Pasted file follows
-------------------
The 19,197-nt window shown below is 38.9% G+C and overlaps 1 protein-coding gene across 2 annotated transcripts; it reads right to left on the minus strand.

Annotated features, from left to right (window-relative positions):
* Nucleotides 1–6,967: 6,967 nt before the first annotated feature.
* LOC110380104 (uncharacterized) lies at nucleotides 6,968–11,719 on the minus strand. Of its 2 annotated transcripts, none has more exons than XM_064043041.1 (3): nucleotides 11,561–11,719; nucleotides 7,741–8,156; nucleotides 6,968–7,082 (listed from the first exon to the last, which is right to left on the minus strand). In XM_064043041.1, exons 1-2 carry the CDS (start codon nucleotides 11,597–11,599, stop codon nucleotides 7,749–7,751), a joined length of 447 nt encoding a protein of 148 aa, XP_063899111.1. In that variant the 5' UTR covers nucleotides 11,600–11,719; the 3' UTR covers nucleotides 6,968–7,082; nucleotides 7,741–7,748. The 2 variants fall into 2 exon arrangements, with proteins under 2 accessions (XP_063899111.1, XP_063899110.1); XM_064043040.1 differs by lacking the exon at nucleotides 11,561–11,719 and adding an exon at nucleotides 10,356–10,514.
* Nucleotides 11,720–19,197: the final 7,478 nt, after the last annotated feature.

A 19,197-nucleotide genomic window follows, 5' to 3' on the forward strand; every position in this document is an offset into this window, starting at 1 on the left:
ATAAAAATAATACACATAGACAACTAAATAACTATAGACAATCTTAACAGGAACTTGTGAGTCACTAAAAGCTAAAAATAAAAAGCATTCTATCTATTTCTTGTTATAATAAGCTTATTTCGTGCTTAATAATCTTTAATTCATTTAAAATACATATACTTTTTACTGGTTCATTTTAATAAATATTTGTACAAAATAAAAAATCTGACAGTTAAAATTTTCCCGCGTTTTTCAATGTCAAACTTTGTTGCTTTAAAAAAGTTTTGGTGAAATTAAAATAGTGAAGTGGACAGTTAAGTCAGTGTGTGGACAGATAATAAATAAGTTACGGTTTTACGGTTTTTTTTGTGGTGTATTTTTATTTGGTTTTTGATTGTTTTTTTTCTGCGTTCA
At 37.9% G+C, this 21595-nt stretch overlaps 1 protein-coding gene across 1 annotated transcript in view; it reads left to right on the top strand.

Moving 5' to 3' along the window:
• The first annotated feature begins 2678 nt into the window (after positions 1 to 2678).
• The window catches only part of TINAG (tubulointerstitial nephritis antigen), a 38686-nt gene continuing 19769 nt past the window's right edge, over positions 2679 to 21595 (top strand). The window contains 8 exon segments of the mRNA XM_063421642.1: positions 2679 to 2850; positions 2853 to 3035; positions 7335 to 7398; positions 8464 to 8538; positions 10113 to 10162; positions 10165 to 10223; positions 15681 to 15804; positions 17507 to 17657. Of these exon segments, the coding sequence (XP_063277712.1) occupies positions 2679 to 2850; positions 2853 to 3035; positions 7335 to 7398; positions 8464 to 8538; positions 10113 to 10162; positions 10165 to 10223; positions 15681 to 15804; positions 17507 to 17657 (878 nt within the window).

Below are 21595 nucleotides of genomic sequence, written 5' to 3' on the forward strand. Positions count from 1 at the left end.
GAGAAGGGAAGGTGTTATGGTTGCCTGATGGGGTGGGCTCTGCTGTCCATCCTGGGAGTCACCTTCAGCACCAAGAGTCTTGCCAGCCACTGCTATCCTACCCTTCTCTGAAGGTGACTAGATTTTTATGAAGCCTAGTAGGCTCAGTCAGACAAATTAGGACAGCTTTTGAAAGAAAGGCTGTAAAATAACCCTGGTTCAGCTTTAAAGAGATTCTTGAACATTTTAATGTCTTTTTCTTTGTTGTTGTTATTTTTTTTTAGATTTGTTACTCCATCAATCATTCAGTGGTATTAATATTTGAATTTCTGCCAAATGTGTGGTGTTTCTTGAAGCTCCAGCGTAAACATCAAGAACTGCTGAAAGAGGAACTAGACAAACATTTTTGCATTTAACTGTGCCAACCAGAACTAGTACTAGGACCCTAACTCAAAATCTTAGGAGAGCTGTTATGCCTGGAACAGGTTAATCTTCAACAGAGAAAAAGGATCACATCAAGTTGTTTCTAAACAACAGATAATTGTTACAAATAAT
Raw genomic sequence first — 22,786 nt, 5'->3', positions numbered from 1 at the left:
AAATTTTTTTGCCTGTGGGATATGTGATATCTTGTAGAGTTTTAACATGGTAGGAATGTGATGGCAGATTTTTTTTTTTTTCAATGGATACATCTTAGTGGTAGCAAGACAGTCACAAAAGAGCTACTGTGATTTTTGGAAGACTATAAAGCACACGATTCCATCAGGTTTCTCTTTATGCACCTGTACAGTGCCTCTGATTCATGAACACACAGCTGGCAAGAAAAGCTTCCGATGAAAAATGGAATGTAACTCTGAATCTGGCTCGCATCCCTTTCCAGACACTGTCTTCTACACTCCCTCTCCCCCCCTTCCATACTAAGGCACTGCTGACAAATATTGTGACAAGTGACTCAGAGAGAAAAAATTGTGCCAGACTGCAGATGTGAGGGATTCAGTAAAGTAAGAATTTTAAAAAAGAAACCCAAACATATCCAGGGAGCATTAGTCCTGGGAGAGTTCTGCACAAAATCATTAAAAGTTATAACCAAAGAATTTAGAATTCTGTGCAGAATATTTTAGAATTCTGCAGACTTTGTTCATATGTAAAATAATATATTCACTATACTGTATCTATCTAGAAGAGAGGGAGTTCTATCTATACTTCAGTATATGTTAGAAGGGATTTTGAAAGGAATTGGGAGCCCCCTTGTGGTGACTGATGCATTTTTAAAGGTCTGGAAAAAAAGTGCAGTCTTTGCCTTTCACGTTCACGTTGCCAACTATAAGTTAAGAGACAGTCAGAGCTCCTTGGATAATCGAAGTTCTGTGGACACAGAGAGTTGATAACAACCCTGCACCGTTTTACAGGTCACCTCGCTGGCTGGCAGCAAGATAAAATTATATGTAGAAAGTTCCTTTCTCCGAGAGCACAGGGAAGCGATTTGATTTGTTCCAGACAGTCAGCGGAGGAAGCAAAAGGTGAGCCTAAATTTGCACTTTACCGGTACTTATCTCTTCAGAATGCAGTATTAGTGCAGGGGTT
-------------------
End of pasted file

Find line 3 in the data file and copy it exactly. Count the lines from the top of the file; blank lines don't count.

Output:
* Nucleotides 1–6,967: 6,967 nt before the first annotated feature.